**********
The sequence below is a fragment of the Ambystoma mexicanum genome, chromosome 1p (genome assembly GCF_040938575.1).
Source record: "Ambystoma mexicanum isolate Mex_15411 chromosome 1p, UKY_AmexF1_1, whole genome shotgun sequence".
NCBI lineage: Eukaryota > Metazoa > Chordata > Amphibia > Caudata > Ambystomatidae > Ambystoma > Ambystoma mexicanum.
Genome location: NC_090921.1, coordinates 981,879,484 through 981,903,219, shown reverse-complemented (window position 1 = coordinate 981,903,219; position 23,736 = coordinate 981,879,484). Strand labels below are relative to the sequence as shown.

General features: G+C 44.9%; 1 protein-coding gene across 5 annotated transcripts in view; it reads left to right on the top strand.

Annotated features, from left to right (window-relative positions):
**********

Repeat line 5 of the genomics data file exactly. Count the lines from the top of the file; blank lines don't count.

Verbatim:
General features: G+C 44.9%; 1 protein-coding gene across 5 annotated transcripts in view; it reads left to right on the top strand.